# How to Write a Number as a Product of Its Prime Factors

*I am a former maths teacher and owner of DoingMaths. I love writing about maths, its applications, and fun mathematical facts.*

## What Are Prime Numbers?

Before we can look at prime factors, we must first look at what a prime number is.

The prime numbers are defined as any number with exactly two factors (numbers which will divide into it perfectly with no remainder).

The number 2 is a prime number as it has only two factors, 1 and 2. 5 is also a prime number as it has exactly two factors, 1 and 5. In fact, for any prime number, its two factors must be 1 and itself.

On the other hand, the number 6 is not a prime number as it can be divided by 1, 2, 3 and 6 for a total of four factors. 1 is also not prime as it has only one factor; itself.

## What Are Prime Factors?

As the name suggests, the prime factors of a number are the factors of a number which are also prime. For example, the number 20 has six factors; 1, 2, 4, 5, 10 and 20. Of these factors, 2 and 5 are the only prime numbers, hence we call these the prime factors of 20.

When writing a number as a product of its prime factors, we want to rewrite the number as the multiplication of prime factors which will get us back to this number. For example 20 = 2 × 2 × 5. We have three numbers, all of which are prime, which multiply together to make 20.

## Using a Factor Tree for Prime Factorisation

When numbers have multiple factors, it can be tricky to find all of the prime factors. Furthermore, many numbers have repeated prime factors, such as in the example above where we saw that we used 2 twice to get 20. These can be especially difficult to spot.

One way to make sure that we find every prime factor needed is to use a prime factor tree. This works by taking our original number and breaking it down into a pair of factors that multiply together to give the original number. If either of these is prime, we leave it there. If either number can be broken down again, we do so. We keep repeating this until we can go no further, at which point we will have every prime factor.

## Example - Write 140 as the Product of Its Prime Factors

The first step is to find two numbers that multiply together to make 140. There are multiple pairs that will do this e.g. 2 × 70, 4 × 35, 5 × 28 etc, but it doesn't matter which one we choose. We will find out more about the reason why later on.

In this example, let's start with 10 × 14. To write this we start with 140 at the top and have two branches coming down to our two factors as in the picture below.

## Continuing the Prime Factorisation of 140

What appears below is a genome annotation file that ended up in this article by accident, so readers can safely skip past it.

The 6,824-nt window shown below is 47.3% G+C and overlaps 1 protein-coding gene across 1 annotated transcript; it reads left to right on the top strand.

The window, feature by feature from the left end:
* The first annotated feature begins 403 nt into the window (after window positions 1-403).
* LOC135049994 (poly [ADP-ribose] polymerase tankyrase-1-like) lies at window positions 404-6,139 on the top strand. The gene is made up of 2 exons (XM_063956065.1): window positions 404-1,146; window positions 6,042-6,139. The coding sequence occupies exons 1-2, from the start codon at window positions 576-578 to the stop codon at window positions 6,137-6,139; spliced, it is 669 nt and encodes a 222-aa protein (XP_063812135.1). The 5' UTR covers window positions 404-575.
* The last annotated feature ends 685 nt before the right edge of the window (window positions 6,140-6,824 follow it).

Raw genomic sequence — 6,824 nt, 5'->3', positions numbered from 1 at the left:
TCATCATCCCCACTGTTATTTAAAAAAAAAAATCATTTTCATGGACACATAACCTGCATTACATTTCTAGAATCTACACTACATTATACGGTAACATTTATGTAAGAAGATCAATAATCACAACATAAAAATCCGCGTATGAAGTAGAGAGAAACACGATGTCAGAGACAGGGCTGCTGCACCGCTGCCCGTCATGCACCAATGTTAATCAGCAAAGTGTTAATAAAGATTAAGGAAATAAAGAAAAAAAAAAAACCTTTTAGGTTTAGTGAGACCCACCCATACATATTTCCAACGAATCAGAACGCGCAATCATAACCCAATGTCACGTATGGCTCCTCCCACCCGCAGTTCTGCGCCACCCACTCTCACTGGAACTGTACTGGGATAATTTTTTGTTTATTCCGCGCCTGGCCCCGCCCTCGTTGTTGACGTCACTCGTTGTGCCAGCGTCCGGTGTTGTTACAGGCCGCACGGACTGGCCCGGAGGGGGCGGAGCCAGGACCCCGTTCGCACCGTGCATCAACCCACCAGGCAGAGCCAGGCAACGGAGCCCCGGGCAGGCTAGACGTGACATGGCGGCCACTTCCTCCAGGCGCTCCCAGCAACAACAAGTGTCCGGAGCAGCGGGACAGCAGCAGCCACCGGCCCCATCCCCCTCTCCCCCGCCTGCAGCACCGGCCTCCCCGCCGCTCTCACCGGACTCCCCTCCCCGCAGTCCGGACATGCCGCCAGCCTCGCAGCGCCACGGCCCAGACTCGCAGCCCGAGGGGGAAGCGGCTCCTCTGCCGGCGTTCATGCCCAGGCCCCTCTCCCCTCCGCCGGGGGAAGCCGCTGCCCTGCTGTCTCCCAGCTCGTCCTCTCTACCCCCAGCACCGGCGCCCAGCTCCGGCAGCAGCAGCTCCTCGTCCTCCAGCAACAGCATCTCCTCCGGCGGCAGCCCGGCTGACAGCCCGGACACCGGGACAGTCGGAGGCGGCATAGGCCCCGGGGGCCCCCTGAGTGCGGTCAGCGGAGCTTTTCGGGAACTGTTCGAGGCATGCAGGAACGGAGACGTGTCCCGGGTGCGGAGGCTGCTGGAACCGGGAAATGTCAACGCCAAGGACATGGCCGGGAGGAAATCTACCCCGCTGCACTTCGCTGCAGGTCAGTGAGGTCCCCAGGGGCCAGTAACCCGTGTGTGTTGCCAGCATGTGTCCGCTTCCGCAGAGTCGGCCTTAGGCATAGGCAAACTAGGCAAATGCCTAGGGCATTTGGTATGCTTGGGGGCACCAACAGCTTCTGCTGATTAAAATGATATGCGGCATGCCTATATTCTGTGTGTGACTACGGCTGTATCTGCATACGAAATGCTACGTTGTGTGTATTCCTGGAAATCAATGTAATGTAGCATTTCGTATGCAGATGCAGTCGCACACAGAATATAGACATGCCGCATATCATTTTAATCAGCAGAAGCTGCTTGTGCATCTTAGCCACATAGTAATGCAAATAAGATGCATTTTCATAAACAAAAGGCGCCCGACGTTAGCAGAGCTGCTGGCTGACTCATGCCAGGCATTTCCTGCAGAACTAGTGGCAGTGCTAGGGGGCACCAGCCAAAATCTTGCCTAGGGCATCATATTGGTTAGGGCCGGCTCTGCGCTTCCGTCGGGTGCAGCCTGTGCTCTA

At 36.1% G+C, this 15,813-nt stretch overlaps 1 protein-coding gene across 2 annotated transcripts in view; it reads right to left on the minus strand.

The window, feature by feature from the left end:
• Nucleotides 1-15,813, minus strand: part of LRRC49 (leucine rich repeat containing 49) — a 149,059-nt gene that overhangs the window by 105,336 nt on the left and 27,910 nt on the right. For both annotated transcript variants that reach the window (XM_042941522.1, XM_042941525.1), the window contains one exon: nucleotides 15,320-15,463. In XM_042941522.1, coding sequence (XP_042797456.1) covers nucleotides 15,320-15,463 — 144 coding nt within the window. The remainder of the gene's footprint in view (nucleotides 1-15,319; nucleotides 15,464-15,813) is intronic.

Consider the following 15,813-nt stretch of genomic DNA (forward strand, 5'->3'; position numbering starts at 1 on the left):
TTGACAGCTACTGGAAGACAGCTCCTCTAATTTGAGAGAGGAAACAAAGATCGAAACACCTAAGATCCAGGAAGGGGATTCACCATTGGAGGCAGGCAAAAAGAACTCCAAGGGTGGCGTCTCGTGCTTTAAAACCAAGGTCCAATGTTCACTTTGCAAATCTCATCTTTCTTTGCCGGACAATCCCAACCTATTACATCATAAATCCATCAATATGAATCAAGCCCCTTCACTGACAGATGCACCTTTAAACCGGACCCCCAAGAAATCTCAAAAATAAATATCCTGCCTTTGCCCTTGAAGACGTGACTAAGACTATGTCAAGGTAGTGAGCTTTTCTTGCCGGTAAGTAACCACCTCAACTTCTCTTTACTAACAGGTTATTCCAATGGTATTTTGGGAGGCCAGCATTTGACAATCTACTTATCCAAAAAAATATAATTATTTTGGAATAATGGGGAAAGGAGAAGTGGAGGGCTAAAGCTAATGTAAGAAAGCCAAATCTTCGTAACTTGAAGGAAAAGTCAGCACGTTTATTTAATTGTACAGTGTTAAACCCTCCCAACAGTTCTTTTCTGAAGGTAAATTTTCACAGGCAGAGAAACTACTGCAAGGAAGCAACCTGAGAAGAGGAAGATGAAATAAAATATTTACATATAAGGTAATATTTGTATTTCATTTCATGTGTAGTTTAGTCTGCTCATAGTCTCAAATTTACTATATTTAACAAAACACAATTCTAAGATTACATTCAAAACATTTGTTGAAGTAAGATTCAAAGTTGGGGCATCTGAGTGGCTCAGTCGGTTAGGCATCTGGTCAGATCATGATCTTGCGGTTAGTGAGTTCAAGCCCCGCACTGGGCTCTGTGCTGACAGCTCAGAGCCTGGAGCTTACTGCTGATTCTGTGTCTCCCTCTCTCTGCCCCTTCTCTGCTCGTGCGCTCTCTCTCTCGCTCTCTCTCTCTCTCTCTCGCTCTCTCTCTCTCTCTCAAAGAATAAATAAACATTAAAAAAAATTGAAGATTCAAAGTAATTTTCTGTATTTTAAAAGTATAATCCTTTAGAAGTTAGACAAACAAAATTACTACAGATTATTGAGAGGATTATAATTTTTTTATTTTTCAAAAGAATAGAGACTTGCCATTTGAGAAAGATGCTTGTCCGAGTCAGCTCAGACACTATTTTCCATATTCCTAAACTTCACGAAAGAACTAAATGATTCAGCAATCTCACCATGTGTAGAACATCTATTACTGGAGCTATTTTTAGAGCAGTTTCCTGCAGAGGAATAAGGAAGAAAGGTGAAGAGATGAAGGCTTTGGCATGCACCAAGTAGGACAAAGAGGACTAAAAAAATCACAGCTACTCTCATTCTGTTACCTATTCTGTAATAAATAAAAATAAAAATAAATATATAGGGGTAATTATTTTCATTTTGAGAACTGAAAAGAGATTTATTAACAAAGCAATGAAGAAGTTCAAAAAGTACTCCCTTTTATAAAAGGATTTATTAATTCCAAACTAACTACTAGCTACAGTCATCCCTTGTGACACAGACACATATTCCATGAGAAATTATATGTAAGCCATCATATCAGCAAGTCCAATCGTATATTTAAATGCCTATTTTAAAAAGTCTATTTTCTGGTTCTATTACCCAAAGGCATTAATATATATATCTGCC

Now that we have our first pair of factors, we look at each factor in turn and split them up further if we can.

On the left we have 10. This is equal to 2 × 5, so we split this along two branches to the 2 and 5. On the right we have 14 which is equal to 2 × 7 and so we split this accordingly. The four factors which we have now are all prime, so we circle them to denote this and cannot split any further.

## Writing the Prime Factors as a Product

Our prime factor tree for 140 has four branch ends where we have a prime number and hence cannot split the factors any further. These are 2, 5, 2 and 7. Remembering that each pairing multiplies to make the number above, we can see that 140 must equal the product of these four prime numbers.

So we have 140 = 2 × 2 × 5 × 7 = 2^{2} × 5 × 7

## Can We Get Different Prime Factors?

Thinking back to our original split of the number 140, we had several options for pairs of factors. It might be tempting to think that if we had chosen a different starting pair, we would then end up with a different answer, but this isn't the case.

Look at the image below. In this case we start with 20 × 7. We circle 7 as this is prime, but continue to split 20. When we complete the tree we end up with the same four prime numbers as before; 2, 2, 5 and 7.

## Unique Factorisation - The Fundamental Theorem of Arithmetic

In fact, it doesn't matter which order we choose to split up 140 or any other number into pairs of factors; we will always end up with the same prime factors at the end.

This is formally known as the Fundamental Theorem of Arithmetic which states that every integer larger than 1 can be written as a unique product of prime factors.

For example, 140 = 2^{2} × 5 × 7 as we have already seen and cannot be written as a combination of any other primes.

1100 = 2^{2} × 5^{2} × 11 and again cannot be written as a product of any different primes or using different powers.

**© 2021 David**